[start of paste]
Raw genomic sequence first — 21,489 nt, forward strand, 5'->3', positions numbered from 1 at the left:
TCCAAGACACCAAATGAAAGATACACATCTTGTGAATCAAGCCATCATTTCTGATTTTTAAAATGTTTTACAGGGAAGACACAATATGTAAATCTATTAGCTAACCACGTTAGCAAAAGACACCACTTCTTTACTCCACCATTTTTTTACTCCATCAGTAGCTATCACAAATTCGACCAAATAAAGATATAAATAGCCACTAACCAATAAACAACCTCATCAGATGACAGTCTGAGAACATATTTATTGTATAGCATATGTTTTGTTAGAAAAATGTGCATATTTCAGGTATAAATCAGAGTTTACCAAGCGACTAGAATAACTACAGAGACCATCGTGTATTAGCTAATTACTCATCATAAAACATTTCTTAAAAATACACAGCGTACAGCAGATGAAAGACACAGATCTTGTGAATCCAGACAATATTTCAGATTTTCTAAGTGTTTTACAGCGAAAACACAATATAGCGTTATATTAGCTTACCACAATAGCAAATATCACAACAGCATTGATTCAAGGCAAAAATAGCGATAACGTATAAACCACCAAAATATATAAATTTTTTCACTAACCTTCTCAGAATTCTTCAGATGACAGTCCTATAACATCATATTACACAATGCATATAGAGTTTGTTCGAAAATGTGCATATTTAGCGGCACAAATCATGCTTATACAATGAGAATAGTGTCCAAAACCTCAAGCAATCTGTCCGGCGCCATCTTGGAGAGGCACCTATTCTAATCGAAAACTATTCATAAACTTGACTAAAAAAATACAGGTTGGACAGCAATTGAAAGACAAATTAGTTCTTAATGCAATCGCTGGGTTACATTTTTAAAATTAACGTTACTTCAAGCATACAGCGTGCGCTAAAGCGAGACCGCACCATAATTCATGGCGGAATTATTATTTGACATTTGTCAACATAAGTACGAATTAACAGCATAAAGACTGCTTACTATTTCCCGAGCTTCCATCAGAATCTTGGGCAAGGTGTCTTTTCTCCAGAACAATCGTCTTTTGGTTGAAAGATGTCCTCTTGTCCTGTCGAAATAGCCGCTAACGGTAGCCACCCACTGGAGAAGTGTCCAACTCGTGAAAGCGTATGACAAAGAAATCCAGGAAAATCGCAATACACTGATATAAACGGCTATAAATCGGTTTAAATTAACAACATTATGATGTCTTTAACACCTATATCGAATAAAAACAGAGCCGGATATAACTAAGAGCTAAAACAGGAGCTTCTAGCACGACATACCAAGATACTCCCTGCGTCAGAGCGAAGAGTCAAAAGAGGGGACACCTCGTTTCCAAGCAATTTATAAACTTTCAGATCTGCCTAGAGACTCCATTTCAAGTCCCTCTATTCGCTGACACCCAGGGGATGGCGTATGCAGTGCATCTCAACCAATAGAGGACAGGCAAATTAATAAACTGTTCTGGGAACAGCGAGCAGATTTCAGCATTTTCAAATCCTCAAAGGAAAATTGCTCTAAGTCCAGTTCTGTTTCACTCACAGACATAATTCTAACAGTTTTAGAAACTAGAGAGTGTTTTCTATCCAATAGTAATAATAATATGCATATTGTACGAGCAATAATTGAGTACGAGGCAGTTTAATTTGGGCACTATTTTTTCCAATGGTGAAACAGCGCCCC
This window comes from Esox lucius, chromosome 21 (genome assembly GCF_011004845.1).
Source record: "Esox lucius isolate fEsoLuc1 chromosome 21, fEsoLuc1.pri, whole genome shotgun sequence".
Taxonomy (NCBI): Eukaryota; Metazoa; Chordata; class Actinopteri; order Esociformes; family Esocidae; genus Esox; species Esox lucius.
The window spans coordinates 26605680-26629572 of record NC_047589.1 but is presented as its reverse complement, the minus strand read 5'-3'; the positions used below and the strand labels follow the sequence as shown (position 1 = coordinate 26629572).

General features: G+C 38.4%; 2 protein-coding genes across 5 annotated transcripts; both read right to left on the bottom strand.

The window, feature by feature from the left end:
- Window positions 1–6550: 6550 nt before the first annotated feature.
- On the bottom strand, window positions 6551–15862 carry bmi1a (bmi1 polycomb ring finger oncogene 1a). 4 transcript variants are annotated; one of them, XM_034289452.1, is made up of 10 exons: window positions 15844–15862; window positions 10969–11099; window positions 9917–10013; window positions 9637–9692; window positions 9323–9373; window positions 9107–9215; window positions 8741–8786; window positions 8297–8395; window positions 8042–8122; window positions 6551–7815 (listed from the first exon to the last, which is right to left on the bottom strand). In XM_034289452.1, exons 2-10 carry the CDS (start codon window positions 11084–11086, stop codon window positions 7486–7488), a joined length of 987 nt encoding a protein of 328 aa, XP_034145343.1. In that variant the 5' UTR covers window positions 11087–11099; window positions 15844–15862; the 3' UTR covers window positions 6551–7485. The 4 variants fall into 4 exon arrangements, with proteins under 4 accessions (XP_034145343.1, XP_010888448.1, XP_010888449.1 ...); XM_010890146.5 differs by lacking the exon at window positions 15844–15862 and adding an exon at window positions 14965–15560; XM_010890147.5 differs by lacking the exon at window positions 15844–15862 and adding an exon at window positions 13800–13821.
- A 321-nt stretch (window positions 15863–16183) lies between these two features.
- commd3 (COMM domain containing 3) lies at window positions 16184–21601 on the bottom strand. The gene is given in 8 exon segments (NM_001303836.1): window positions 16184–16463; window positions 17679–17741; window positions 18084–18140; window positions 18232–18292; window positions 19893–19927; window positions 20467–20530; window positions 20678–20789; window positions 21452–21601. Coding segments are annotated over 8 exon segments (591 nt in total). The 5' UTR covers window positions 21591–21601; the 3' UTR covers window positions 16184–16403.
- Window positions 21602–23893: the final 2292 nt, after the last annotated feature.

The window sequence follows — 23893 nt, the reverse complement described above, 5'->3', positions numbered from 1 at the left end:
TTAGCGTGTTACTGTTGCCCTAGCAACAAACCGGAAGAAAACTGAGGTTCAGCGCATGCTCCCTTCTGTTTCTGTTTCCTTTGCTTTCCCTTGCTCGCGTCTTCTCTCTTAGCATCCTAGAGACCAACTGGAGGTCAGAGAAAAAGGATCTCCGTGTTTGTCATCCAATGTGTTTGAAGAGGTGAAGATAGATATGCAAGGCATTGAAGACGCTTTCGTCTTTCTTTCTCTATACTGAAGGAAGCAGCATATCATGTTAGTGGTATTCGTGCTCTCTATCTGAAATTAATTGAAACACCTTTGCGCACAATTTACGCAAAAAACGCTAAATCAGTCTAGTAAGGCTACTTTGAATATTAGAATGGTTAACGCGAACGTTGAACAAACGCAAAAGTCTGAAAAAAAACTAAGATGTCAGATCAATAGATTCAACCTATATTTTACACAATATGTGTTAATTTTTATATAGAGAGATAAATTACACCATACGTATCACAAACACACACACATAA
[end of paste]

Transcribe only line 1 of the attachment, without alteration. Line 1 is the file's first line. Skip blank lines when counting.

Raw genomic sequence first — 21,489 nt, forward strand, 5'->3', positions numbered from 1 at the left: